12. University wide policies for the publication of student's work (as well pedagogical material) via paper based and electronic means would need to be developed as well as a technological infrastructure to support it. Students would then be exposed to the complete cycle of knowledge generation.


This research derived empirical data that showed students faced considerable challenges in the area of information literacy and skills. A pragmatic framework was proposed for the incorporation of information literacy and skills into the undergraduate curriculum at Nanyang Technological University in Singapore. The implications of these changes are defined and a general framework for change given. These changes need to take place, it is argued, to ensure that future students leave tertiary education with information literacy and skills appropriate to the information age.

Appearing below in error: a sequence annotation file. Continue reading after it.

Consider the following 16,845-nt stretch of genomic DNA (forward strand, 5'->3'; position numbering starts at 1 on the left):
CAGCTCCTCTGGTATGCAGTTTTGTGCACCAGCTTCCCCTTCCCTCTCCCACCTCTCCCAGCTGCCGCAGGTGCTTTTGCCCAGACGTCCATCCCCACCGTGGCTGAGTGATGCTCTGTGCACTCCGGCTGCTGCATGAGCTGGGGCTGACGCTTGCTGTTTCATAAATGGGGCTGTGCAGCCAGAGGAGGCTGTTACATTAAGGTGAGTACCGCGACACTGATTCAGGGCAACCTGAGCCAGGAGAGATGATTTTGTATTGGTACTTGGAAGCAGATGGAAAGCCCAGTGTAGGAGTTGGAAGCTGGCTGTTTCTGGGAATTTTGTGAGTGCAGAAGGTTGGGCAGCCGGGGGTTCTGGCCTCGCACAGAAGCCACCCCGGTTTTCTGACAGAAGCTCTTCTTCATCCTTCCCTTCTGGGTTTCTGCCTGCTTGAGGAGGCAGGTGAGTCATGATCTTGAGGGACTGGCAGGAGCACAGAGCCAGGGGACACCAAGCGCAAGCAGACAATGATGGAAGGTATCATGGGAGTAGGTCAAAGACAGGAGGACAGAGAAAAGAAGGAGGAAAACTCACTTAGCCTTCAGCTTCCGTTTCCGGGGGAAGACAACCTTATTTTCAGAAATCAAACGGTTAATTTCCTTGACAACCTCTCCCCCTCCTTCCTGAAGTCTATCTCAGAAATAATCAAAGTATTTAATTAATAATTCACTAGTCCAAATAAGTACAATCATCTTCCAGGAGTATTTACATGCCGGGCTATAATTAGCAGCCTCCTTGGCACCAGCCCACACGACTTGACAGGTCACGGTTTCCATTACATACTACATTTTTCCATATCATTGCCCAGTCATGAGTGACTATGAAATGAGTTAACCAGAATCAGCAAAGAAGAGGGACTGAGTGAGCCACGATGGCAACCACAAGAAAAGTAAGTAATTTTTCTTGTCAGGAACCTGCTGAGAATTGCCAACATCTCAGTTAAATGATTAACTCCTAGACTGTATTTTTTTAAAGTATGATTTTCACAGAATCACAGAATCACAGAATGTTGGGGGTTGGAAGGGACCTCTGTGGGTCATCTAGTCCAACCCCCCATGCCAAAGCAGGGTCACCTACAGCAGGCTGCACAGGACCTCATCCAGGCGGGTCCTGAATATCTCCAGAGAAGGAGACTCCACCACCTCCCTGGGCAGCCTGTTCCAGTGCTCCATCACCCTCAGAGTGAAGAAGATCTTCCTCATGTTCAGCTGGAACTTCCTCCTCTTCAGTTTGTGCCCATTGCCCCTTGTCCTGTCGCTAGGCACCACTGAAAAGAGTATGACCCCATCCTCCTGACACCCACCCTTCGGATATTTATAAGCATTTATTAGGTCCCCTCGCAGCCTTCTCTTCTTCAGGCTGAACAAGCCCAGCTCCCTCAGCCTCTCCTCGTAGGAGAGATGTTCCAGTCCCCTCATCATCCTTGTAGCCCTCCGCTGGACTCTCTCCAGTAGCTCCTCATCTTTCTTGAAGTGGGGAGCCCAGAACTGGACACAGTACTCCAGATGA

It is however not the sole responsibility of the tertiary institutions to foster this area of knowledge and expertise. The tertiary institutions depend on the educational experience of students in primary and secondary schools. It is fundamental that these schools encourage the independent learner and incorporate essential information literacy and skills in the curriculum. Singapore has made progress in implementing these changes. These changes are however not easy and take time and resources. One major challenge is the amount of information teachers in schools and universities have to convey. This is perhaps one of the strongest arguments for incorporating information literacy and skills in the curriculum and not treating it as a separate subject. The other is that unless students learn this knowledge in context and are shown how it can help them achieve better results then they are unlikely to absorb these relatively abstract ideas.